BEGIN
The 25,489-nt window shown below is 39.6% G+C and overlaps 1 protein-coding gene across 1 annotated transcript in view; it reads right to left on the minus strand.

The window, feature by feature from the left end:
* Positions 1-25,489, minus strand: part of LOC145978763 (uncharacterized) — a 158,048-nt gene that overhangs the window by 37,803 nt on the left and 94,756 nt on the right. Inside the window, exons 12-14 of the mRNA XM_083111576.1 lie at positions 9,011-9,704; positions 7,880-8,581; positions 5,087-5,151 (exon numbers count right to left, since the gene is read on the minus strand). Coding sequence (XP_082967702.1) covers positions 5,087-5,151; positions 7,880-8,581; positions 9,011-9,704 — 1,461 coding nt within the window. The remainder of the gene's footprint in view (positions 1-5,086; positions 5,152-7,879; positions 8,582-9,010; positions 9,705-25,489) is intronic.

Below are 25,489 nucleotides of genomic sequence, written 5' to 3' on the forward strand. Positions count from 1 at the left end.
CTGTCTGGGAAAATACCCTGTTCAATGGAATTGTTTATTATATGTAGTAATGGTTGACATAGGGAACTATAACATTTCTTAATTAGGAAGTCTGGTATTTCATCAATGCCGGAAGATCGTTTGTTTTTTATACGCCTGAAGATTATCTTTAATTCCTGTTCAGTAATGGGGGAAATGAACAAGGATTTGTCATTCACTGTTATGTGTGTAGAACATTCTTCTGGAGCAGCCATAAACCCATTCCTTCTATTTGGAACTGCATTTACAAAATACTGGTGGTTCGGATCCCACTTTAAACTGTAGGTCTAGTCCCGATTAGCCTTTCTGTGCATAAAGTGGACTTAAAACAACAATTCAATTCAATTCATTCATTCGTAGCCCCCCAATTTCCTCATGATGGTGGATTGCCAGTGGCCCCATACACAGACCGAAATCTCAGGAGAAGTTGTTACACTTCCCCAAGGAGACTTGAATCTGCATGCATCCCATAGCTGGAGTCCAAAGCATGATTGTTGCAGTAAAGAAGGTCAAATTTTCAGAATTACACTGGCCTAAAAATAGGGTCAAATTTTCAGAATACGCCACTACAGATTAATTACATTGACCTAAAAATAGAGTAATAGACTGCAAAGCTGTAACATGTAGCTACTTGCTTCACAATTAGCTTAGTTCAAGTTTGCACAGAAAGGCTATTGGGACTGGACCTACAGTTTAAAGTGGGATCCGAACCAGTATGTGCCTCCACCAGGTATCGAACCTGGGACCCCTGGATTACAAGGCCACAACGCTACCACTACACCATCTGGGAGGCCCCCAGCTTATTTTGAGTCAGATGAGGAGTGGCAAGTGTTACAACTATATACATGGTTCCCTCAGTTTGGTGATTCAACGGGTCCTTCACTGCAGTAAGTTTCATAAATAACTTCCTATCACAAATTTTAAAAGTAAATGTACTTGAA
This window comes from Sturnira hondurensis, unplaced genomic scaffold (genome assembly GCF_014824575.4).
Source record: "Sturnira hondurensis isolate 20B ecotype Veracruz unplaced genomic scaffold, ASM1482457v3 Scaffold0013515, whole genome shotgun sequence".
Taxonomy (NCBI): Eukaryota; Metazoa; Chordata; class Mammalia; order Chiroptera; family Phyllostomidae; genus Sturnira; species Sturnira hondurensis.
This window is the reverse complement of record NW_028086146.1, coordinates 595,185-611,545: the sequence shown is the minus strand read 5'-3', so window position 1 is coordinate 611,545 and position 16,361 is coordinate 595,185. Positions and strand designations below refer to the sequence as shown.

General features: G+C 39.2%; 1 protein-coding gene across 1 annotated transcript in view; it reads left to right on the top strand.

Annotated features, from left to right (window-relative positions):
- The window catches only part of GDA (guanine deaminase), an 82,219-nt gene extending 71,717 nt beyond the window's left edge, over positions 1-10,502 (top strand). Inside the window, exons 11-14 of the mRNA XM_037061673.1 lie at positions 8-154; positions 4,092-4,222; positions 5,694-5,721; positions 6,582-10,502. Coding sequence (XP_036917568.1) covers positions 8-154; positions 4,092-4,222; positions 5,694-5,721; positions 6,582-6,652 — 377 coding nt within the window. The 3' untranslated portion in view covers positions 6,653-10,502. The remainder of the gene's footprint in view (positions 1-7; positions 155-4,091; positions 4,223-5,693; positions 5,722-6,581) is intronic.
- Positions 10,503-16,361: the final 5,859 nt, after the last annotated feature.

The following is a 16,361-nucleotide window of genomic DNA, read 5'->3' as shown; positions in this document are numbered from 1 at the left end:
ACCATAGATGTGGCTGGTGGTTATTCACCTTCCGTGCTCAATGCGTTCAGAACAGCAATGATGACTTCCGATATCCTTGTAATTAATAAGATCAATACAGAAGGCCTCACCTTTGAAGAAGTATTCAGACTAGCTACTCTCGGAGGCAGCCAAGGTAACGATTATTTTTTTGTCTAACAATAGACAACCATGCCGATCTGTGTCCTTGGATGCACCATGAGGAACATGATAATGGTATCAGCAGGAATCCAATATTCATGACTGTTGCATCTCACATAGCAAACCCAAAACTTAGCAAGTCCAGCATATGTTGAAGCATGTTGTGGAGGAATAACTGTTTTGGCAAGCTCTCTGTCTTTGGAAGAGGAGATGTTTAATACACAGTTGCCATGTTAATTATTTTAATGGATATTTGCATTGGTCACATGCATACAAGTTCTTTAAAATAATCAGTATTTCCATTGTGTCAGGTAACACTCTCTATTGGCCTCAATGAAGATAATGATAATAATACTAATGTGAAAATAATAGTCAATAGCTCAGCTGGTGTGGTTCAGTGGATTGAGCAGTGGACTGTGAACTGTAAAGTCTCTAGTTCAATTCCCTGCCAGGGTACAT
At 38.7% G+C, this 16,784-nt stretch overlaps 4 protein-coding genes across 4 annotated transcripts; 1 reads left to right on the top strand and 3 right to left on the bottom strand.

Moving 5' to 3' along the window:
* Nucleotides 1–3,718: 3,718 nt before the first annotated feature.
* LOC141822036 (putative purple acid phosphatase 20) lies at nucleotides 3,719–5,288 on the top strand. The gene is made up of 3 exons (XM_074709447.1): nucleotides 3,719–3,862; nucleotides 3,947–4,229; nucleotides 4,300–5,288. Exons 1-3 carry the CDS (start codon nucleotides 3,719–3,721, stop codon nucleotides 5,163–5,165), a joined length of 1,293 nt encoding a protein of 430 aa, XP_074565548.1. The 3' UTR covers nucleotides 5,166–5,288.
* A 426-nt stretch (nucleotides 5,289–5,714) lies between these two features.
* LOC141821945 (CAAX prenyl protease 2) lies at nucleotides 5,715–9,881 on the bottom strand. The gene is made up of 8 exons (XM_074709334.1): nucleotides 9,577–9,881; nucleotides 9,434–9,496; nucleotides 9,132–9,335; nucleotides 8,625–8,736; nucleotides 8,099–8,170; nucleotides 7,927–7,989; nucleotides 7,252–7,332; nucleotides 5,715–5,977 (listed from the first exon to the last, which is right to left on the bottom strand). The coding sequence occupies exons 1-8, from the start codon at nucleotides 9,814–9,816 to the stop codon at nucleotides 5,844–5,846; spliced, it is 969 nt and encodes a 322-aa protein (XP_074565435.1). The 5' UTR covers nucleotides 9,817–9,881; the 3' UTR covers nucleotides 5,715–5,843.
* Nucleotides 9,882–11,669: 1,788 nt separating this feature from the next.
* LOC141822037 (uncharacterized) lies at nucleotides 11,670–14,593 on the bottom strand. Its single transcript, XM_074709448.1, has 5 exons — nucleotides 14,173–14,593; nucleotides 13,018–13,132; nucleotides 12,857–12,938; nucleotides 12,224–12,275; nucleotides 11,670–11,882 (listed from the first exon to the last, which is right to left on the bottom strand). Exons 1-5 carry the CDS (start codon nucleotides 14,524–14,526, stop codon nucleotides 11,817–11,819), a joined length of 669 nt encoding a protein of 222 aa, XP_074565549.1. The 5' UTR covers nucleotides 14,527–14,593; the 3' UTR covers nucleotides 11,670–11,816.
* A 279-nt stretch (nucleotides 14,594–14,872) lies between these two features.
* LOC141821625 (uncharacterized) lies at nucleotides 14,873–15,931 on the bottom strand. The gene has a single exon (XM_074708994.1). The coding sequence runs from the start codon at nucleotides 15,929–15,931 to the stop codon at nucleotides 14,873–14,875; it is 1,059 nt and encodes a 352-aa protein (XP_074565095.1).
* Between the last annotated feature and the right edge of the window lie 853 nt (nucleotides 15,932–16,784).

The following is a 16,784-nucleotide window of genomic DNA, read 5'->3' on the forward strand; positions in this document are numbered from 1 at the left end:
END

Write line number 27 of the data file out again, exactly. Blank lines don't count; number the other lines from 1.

The following is a 16,784-nucleotide window of genomic DNA, read 5'->3' on the forward strand; positions in this document are numbered from 1 at the left end: